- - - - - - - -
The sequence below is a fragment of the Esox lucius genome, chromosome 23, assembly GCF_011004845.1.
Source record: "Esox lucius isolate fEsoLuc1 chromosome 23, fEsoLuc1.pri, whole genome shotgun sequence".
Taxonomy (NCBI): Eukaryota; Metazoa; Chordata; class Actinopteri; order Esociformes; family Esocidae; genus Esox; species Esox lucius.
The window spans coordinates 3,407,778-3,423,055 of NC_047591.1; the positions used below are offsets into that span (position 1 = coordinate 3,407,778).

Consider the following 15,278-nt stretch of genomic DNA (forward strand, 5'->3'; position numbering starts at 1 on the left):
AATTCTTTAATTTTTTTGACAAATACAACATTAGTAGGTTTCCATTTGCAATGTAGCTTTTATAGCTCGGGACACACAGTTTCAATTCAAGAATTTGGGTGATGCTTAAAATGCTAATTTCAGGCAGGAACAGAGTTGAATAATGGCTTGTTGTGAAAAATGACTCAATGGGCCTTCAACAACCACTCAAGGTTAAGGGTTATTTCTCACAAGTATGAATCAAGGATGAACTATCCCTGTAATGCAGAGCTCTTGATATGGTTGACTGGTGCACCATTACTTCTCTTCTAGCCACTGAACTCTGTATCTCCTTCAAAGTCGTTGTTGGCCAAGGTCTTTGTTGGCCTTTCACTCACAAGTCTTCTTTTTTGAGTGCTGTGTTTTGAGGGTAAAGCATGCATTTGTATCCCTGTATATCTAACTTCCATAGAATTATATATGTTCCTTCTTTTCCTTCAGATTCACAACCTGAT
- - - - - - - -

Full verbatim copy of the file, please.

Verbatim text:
The sequence below is a fragment of the Esox lucius genome, chromosome 23, assembly GCF_011004845.1.
Source record: "Esox lucius isolate fEsoLuc1 chromosome 23, fEsoLuc1.pri, whole genome shotgun sequence".
Taxonomy (NCBI): Eukaryota; Metazoa; Chordata; class Actinopteri; order Esociformes; family Esocidae; genus Esox; species Esox lucius.
The window spans coordinates 3,407,778-3,423,055 of NC_047591.1; the positions used below are offsets into that span (position 1 = coordinate 3,407,778).

Consider the following 15,278-nt stretch of genomic DNA (forward strand, 5'->3'; position numbering starts at 1 on the left):
AATTCTTTAATTTTTTTGACAAATACAACATTAGTAGGTTTCCATTTGCAATGTAGCTTTTATAGCTCGGGACACACAGTTTCAATTCAAGAATTTGGGTGATGCTTAAAATGCTAATTTCAGGCAGGAACAGAGTTGAATAATGGCTTGTTGTGAAAAATGACTCAATGGGCCTTCAACAACCACTCAAGGTTAAGGGTTATTTCTCACAAGTATGAATCAAGGATGAACTATCCCTGTAATGCAGAGCTCTTGATATGGTTGACTGGTGCACCATTACTTCTCTTCTAGCCACTGAACTCTGTATCTCCTTCAAAGTCGTTGTTGGCCAAGGTCTTTGTTGGCCTTTCACTCACAAGTCTTCTTTTTTGAGTGCTGTGTTTTGAGGGTAAAGCATGCATTTGTATCCCTGTATATCTAACTTCCATAGAATTATATATGTTCCTTCTTTTCCTTCAGATTCACAACCTGAT